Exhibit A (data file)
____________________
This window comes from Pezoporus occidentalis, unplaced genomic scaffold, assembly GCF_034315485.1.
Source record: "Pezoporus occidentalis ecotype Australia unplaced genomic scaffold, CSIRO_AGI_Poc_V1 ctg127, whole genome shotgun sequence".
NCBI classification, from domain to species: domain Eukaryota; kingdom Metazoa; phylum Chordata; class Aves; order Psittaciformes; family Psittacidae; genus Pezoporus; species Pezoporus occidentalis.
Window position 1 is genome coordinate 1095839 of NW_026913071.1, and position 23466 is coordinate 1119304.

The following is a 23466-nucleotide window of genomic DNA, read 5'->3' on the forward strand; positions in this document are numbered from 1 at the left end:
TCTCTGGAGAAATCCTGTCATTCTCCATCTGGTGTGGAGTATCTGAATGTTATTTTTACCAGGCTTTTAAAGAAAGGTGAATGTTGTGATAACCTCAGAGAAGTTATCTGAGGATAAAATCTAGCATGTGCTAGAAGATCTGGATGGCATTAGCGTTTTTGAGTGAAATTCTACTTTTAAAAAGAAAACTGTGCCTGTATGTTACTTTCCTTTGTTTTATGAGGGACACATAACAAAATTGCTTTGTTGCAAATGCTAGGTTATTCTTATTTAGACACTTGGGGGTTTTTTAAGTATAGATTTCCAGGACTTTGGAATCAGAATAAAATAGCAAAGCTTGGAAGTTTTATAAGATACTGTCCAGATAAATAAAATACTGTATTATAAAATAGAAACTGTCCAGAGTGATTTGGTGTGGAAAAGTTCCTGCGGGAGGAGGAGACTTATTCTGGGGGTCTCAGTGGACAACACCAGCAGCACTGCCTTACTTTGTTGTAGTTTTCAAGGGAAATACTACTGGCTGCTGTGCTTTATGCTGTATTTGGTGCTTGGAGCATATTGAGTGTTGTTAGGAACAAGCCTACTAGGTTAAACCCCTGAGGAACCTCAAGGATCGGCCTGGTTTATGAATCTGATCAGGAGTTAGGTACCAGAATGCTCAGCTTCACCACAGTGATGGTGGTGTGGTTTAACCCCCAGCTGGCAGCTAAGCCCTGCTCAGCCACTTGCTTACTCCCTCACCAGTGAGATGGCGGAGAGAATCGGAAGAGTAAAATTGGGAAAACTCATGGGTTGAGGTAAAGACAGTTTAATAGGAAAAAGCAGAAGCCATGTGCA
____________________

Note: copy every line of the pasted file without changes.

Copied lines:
This window comes from Pezoporus occidentalis, unplaced genomic scaffold, assembly GCF_034315485.1.
Source record: "Pezoporus occidentalis ecotype Australia unplaced genomic scaffold, CSIRO_AGI_Poc_V1 ctg127, whole genome shotgun sequence".
NCBI classification, from domain to species: domain Eukaryota; kingdom Metazoa; phylum Chordata; class Aves; order Psittaciformes; family Psittacidae; genus Pezoporus; species Pezoporus occidentalis.
Window position 1 is genome coordinate 1095839 of NW_026913071.1, and position 23466 is coordinate 1119304.

The following is a 23466-nucleotide window of genomic DNA, read 5'->3' on the forward strand; positions in this document are numbered from 1 at the left end:
TCTCTGGAGAAATCCTGTCATTCTCCATCTGGTGTGGAGTATCTGAATGTTATTTTTACCAGGCTTTTAAAGAAAGGTGAATGTTGTGATAACCTCAGAGAAGTTATCTGAGGATAAAATCTAGCATGTGCTAGAAGATCTGGATGGCATTAGCGTTTTTGAGTGAAATTCTACTTTTAAAAAGAAAACTGTGCCTGTATGTTACTTTCCTTTGTTTTATGAGGGACACATAACAAAATTGCTTTGTTGCAAATGCTAGGTTATTCTTATTTAGACACTTGGGGGTTTTTTAAGTATAGATTTCCAGGACTTTGGAATCAGAATAAAATAGCAAAGCTTGGAAGTTTTATAAGATACTGTCCAGATAAATAAAATACTGTATTATAAAATAGAAACTGTCCAGAGTGATTTGGTGTGGAAAAGTTCCTGCGGGAGGAGGAGACTTATTCTGGGGGTCTCAGTGGACAACACCAGCAGCACTGCCTTACTTTGTTGTAGTTTTCAAGGGAAATACTACTGGCTGCTGTGCTTTATGCTGTATTTGGTGCTTGGAGCATATTGAGTGTTGTTAGGAACAAGCCTACTAGGTTAAACCCCTGAGGAACCTCAAGGATCGGCCTGGTTTATGAATCTGATCAGGAGTTAGGTACCAGAATGCTCAGCTTCACCACAGTGATGGTGGTGTGGTTTAACCCCCAGCTGGCAGCTAAGCCCTGCTCAGCCACTTGCTTACTCCCTCACCAGTGAGATGGCGGAGAGAATCGGAAGAGTAAAATTGGGAAAACTCATGGGTTGAGGTAAAGACAGTTTAATAGGAAAAAGCAGAAGCCATGTGCA